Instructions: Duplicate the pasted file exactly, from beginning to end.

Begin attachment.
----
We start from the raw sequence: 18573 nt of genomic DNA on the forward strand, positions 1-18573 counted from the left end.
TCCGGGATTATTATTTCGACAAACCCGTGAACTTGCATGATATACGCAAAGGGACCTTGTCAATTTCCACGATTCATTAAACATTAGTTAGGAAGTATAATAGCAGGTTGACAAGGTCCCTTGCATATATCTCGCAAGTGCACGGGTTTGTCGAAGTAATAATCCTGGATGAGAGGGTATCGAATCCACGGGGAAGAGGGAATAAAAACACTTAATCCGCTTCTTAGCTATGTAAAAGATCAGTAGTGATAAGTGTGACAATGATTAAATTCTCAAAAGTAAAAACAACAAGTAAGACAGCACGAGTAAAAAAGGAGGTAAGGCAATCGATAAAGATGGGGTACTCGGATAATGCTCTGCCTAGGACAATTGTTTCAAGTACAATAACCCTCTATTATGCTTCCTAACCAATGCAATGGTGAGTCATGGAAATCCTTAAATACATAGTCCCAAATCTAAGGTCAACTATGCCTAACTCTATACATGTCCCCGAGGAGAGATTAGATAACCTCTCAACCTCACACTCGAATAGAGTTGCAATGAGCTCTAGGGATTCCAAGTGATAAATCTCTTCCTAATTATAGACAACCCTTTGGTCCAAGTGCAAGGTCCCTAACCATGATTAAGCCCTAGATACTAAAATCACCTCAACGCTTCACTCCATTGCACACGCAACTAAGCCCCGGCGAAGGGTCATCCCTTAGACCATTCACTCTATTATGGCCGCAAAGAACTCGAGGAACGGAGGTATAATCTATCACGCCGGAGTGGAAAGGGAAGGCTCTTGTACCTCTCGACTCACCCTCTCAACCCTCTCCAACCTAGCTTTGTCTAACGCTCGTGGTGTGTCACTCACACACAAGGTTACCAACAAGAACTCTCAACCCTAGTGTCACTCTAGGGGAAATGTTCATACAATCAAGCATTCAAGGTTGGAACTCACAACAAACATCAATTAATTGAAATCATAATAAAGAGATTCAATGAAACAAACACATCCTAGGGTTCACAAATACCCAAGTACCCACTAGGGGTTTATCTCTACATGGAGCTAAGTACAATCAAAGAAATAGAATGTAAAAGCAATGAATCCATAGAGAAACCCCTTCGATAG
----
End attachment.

We start from the raw sequence: 18573 nt of genomic DNA on the forward strand, positions 1-18573 counted from the left end.
TCCGGGATTATTATTTCGACAAACCCGTGAACTTGCATGATATACGCAAAGGGACCTTGTCAATTTCCACGATTCATTAAACATTAGTTAGGAAGTATAATAGCAGGTTGACAAGGTCCCTTGCATATATCTCGCAAGTGCACGGGTTTGTCGAAGTAATAATCCTGGATGAGAGGGTATCGAATCCACGGGGAAGAGGGAATAAAAACACTTAATCCGCTTCTTAGCTATGTAAAAGATCAGTAGTGATAAGTGTGACAATGATTAAATTCTCAAAAGTAAAAACAACAAGTAAGACAGCACGAGTAAAAAAGGAGGTAAGGCAATCGATAAAGATGGGGTACTCGGATAATGCTCTGCCTAGGACAATTGTTTCAAGTACAATAACCCTCTATTATGCTTCCTAACCAATGCAATGGTGAGTCATGGAAATCCTTAAATACATAGTCCCAAATCTAAGGTCAACTATGCCTAACTCTATACATGTCCCCGAGGAGAGATTAGATAACCTCTCAACCTCACACTCGAATAGAGTTGCAATGAGCTCTAGGGATTCCAAGTGATAAATCTCTTCCTAATTATAGACAACCCTTTGGTCCAAGTGCAAGGTCCCTAACCATGATTAAGCCCTAGATACTAAAATCACCTCAACGCTTCACTCCATTGCACACGCAACTAAGCCCCGGCGAAGGGTCATCCCTTAGACCATTCACTCTATTATGGCCGCAAAGAACTCGAGGAACGGAGGTATAATCTATCACGCCGGAGTGGAAAGGGAAGGCTCTTGTACCTCTCGACTCACCCTCTCAACCCTCTCCAACCTAGCTTTGTCTAACGCTCGTGGTGTGTCACTCACACACAAGGTTACCAACAAGAACTCTCAACCCTAGTGTCACTCTAGGGGAAATGTTCATACAATCAAGCATTCAAGGTTGGAACTCACAACAAACATCAATTAATTGAAATCATAATAAAGAGATTCAATGAAACAAACACATCCTAGGGTTCACAAATACCCAAGTACCCACTAGGGGTTTATCTCTACATGGAGCTAAGTACAATCAAAGAAATAGAATGTAAAAGCAATGAATCCATAGAGAAACCCCTTCGATAG